With less than a month before Atlanta’s municipal elections, candidates face the task of swinging undecided voters who, polls show, have a dim view of the city's future.

In a flurry of forums this week, candidates for the top political seat in the city answered questions on topics like how they would combat crime, create affordable housing, bolster public transit and handle the growing Buckhead secession movement.

The next mayor of Georgia’s largest city will play a crucial role in directing its path forward. 

Current Mayor Keisha Lance Bottoms announced in May she would not be running for reelection during an emotional news conference. The high-profile Democrat lamented about the difficulties of navigating the pandemic and mass protests sparked by police killings across the country.

The city remains in a period of uncertainty and Bottoms’ successor will face tough challenges including how to tackle the spike in violent crime and rebounding from the pandemic.

The  top contenders include:

  • Former Atlanta Mayor Kasim Reed;
  • Atlanta City Council President Felicia Moore;
  • Atlanta City Councilmember Antonio Brown;
  • Atlanta City Councilmember Andre Dickens;
  • Attorney Sharon Gay; and
  • Businesswoman Rebecca King.

Georgia Public Broadcasting is scheduled to host its mayoral debates in coordination with the Atlanta Press Club on Tuesday, Oct. 12 at 5 p.m.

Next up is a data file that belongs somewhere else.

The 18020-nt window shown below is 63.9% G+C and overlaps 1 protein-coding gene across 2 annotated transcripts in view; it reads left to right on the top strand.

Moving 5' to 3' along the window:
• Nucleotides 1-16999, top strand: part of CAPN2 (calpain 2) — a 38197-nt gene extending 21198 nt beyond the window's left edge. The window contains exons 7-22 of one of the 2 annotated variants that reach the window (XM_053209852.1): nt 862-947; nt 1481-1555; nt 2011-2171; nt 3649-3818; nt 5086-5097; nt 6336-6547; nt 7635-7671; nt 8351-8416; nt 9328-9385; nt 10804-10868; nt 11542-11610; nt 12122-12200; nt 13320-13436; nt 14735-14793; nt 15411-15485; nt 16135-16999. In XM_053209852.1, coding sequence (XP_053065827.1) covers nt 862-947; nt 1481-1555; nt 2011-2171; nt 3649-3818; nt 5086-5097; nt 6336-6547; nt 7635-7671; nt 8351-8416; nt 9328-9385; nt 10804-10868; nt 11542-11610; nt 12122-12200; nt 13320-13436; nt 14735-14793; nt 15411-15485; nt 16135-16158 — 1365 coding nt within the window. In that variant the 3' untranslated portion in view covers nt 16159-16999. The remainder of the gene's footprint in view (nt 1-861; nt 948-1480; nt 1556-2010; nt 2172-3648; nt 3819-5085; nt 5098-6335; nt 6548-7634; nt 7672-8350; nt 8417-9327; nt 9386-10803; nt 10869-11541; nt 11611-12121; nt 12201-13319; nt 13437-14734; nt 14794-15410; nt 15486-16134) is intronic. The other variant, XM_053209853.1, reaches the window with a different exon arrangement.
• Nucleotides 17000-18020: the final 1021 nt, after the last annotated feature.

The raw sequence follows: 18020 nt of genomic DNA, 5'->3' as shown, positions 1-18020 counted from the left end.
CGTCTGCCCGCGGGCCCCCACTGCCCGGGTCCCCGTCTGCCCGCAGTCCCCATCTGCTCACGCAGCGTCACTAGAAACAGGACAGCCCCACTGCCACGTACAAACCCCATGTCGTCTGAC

In a forum put on by the Atlanta Journal-Constitution on Monday, the top five polling candidates — Reed, Moore, Brown, Dickens and Gay — each made their case.

A poll released by the paper last month showed Reed and Moore nearly neck-and-neck — Reed with 23.5% of voter support and Moore with 20.4% — but within the margin of error.

None of the other major candidates had more than 6% of voters in their corner out of the 842 registered voters surveyed. 

But a telling statistic found that, at the time, 41% of voters were still undecided on who they’d cast their ballot for — giving the opportunity for candidates to win over voters during panel discussions in these final weeks.

Arguably the most pressing issue on the horizon for the next mayor is how to reduce rising violent crime. In the AJC poll, 44% of those surveyed said it was their biggest concern. 

Candidates had varying ideas on how to tackle the problem in the first 100 days in office from gang violence interventions in schools, bolstering law enforcement numbers and targeting high-crime properties in the city.

Moore outlined incentivizing retired officers to get back on the street and mend the broken relationship with Atlanta residents.

“I'm going to have a series of community conversations and I think the real conversations in the community are particularly where there have been frayed relationships between our police officers and the community,” she said. “We need to start having an open dialogue and then begin to work on how we can get things resolved.”

Throughout the 90-minute forum, Reed focused on crime as a key campaign issue and said it would be the “No. 1 priority” of his administration. He noted the importance of the selection of a new police chief.

Whatever we need to do to push back against this surge of crime and violence, we need to do,” he said.